US2157609A - Ventilator - Google Patents

Ventilator Download PDF

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Publication number
US2157609A
US2157609A US142974A US14297437A US2157609A US 2157609 A US2157609 A US 2157609A US 142974 A US142974 A US 142974A US 14297437 A US14297437 A US 14297437A US 2157609 A US2157609 A US 2157609A
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Prior art keywords
shaft
dome
ventilator
flange
extending
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Expired - Lifetime
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US142974A
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Constant C Hopkins
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PEREY H WALLER
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PEREY H WALLER
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Priority to US142974A priority Critical patent/US2157609A/en
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    • BPERFORMING OPERATIONS; TRANSPORTING
    • B61RAILWAYS
    • B61DBODY DETAILS OR KINDS OF RAILWAY VEHICLES
    • B61D27/00Heating, cooling, ventilating, or air-conditioning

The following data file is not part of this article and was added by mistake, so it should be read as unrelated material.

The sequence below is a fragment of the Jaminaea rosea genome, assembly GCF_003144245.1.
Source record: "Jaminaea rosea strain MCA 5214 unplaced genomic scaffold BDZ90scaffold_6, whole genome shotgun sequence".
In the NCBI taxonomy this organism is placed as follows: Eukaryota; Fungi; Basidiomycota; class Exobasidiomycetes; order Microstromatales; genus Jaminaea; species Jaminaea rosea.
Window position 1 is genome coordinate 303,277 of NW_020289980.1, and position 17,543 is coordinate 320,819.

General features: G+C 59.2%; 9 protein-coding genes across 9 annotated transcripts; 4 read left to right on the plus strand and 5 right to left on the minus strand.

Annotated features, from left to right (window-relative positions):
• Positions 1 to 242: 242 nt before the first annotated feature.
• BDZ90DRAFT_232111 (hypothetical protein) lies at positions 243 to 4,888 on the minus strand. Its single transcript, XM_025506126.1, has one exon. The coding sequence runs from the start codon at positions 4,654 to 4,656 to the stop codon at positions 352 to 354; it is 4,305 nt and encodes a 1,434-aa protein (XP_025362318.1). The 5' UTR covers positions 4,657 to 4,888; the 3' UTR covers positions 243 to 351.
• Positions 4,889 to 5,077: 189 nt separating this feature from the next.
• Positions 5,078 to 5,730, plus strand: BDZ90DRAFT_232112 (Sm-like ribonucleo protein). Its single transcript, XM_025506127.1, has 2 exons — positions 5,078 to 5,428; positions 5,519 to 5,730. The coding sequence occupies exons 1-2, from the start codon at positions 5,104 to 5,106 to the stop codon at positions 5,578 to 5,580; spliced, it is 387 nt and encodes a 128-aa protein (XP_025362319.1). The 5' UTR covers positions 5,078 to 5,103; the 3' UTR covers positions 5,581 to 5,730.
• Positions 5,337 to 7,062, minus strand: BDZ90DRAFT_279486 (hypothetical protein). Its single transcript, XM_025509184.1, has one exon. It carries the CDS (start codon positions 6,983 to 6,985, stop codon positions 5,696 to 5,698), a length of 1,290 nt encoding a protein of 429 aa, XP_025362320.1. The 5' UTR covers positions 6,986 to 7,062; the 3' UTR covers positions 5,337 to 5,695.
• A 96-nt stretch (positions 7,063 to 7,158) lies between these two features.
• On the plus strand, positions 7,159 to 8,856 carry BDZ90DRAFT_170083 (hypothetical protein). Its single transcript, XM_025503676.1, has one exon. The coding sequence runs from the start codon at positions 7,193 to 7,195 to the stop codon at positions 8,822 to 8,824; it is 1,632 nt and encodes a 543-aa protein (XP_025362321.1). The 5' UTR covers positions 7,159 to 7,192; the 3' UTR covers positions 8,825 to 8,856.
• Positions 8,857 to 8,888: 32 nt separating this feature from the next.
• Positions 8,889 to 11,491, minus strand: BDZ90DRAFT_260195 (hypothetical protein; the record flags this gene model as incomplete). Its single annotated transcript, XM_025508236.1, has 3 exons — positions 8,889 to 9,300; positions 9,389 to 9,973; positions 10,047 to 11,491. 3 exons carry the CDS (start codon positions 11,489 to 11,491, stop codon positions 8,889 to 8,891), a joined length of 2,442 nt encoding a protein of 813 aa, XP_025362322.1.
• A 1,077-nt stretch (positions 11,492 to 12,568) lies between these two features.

• B61D27/009Means for ventilating only

Description

May 9, 1939. c. c. HOPKINS VENT I LATOR 2 Sheets-Sheet 1 Filed May 17, 1 937 May 9, 1939. c. c. HOPKINS VENTILATOR 2 Sheets-Sheet 2 7 Filed May 1'7. 1937 Patented May 9, 1939 UNITED) STATES PATENT 1-.0FF-ICE v i.-, VENTILAT O E, Constant 'e. Hopkins,"Woodstock 'lIL, assignor or onefli'alf to Percy H. Waller, Chicago, Ill. Application my, 17,. 1937 Serial No. 142,914

The present invention. relates to a ventilator. It is an object of the present invention to provide a new and improved ventilator'which'; combines extreme efiiciency in handling=a=relatively large quantity of air free from dust, moisture and other impurities, with a form and dimensions adaptable particularly to modern streamrline requirements.

, Another object of this invention is the provi.- sion of an imprcvedvventilator of .highly simplified construction which will effectually prevent ingress or passage to the space being ventilated of cinders, dust particles, moisture, snow orlight rays. p Yet another object of thisinventlon is to provide a ventilator particularly adaptable for use in connection witha vehicle and which'projects only a short distance upon the exterior .of' the vehicle and is so formed as-to divert. the air flow, due to the motion of the vehicle, thereabout and prevent in great measure the direct impingement of sand, dirt, snow, rain, etc.,-thus greatly elim inatingthe normal susceptibility of such devices to surface wear. Numerous other objects andadvantages will more fully appear during the course and'progress of the following specification." Referring to the drawings:

Fig. 1 is an elevational view of a ventilator constructed in accordance with the present in-' vention.

Fig. 2 is-a sectional elevationtaken on the line 2-2 in Fig. 1.

Fig.3 is'a plan view taken on the line 3- -3 in Fig. 2.

Fig. 4 is a bottom'plan view of :the device shown in Fig. 2. l